What is a Macro Extension Tube and how does it work?

Todd Wolfe explains what Macro Extension Tubes are and how they work.

Did you know what an extension tube is or how it can save you money over purchasing a Macro lens? Todd likes to call them tube extenders but whatever you call them they have been around a long time.

In most situations your non macro lenses wont allow you to get super close to your subject. So how do you get closer with the lenses you already own and not have to spend a lot of money on a macro lens? The simple answer are extension tubes.

Extension tubes are literally rings that attach to your camera body and lens to “extend” distance from the lens and the body. There is no glass involved whatsoever in the rings. As you can see from the video using an extension tube gives you the ability to get extremely close to your subject.

There are different size tubes which allow you to get closer or slightly further away from your subject.

You may be wondering why would anyone purchase a macro lens if these extension tubes are so inexpensive? The simple answer is true macro lenses are sharp edge to edge. When you use extension tubes your sharpest area will be in the center of the lens with the outer part of the image getting slightly out of focus.

Tubes can range from $100 and up.


Would You Take This Bet?

Psychological literature shows that we are more sensitive to small losses and than small gains, with most people valuing a loss around 1.5-2.5 times as much as a gain. This means that we often turn down reasonable opportunities for fear of the loss. However over the course of our lives we will be exposed to many risks and opportunities and this invariably means that taking every small reasonable bet will leave us better off than saying no to all of them.

NOTE: The video is not saying to accept every bet, only those with reasonable odds (preferably in your favour), and those which if you lose would not cause significant financial or other damage. In those cases it is wise to be loss averse!


The Ins and Outs of Sex Scenes

Bob Verini is the Los Angeles-based theater critic for Daily Variety dissects the task of writing sex scenes.


“It took me three hours … but, you see, when it was over, I had really done something—something worthwhile— something only I could have done. Who else would have cared enough to do it right?”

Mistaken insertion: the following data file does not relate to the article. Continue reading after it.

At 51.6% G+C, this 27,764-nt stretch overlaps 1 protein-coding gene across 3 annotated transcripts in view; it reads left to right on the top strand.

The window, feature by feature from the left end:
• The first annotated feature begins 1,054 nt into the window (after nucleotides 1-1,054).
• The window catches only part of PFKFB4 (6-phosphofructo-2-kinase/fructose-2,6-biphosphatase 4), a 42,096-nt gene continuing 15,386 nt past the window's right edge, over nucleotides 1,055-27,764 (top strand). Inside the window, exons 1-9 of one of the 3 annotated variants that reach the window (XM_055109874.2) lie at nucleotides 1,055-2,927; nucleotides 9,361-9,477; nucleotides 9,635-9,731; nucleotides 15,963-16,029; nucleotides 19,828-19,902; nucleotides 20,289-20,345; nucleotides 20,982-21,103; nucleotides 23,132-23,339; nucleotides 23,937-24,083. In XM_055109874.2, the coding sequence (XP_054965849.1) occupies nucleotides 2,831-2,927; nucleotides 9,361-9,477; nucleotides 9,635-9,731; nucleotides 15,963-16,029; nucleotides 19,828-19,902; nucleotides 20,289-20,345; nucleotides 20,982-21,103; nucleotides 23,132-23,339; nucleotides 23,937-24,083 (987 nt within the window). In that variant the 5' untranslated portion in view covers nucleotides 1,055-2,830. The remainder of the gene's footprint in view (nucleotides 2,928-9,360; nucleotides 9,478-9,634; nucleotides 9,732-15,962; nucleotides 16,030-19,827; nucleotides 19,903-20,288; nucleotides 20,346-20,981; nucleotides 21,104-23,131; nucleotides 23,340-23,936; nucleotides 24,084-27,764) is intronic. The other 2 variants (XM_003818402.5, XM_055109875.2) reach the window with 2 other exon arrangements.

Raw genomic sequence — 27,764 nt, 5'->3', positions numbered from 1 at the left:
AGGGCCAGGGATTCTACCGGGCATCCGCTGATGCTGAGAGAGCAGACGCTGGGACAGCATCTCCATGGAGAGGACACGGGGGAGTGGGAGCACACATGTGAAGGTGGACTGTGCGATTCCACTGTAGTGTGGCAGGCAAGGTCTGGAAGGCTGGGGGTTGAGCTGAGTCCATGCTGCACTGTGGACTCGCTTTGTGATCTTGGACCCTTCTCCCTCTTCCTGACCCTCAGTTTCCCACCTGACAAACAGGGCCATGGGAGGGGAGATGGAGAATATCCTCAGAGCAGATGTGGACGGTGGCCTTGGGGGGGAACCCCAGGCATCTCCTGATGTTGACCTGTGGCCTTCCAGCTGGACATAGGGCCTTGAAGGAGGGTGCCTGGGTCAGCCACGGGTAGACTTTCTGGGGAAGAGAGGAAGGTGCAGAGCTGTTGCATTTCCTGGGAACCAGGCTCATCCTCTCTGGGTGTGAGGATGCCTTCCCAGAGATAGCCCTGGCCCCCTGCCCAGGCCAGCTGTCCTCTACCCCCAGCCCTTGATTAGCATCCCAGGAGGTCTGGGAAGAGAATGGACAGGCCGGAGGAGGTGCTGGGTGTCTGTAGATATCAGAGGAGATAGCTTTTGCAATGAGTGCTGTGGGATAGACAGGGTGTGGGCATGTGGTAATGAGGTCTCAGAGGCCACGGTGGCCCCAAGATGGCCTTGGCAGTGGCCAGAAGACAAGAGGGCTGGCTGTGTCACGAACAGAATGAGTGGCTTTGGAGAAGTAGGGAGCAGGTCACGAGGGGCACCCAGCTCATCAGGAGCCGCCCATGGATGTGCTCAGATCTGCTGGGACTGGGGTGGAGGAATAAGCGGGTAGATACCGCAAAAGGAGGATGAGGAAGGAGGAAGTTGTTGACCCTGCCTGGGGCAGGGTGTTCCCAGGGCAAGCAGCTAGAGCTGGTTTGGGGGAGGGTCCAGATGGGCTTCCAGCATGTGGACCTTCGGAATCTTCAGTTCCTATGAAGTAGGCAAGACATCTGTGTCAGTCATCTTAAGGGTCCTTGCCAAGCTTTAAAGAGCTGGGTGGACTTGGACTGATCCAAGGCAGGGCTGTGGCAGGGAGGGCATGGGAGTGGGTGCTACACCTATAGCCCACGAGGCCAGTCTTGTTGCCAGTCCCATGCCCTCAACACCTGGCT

There’s a true artist speaking, by golly! You can imagine Cole Porter uttering these words upon finishing the lyrics for “You’re The Top,” or Richard Avedon after printing his Marilyn Monroe portrait. (Actually it’s American Gigolo’s Julian Kaye explaining how he was able to give an older woman, “somebody’s mother,” her first orgasm in 10 years. But, hey! Artistry is where you find it.)

In any event, it’s difficult, if not impossible, to imagine anyone’s expressing this kind of pride of craftsmanship about the writing of a movie sex scene. Far from “something worthwhile,” it may be the most thankless and least-respected screenwriting chore of them all, with a variety of reasons why this is so.

For one thing, the specifics of a sex scene are often little more than a road map: Make a left at that fork, spin around the cul-de-sac and then take the straight route up the highway. And no matter how you approach it, there’s a nagging sense that you, or someone, has been there before. How different can sex be, anyway? Some writers are probably held back by a puritanical streak while others may be frustrated because the full orgasmic experience can’t be depicted outside of XXX video. (Journalist Neil Fulwood observes that hardcore-porn stories like Boogie Nights and Body Double always see to it that their characters climax while still coupling so as to avoid what, in all reality, would be the very visible “money shot.”)

The real problem is that the writer is surely the least important part of the sex scene as it will appear in the finished film since the principals—the director, the actors and the D.P.—will be all too ready to throw out the blueprint and just see what happens on the set. One of the most famous of all sex scenes, that of Julie Christieand Donald Sutherland in Don’t Look Now, never appeared in the script. Total improvisation. Larry Kramer never scripted the Alan Bates/Oliver Reed nude wrestling in Women in Love, either. Instead, he inserted D.H. Lawrence’s original text both to appease censors and to reassure Reed, already nervous about how in the staging he would, um, stack up against his co-star. (Evidently Bates won that battle as well as the wrestling.)

Script Mag | Read the Full Article

Newer Posts
Older Posts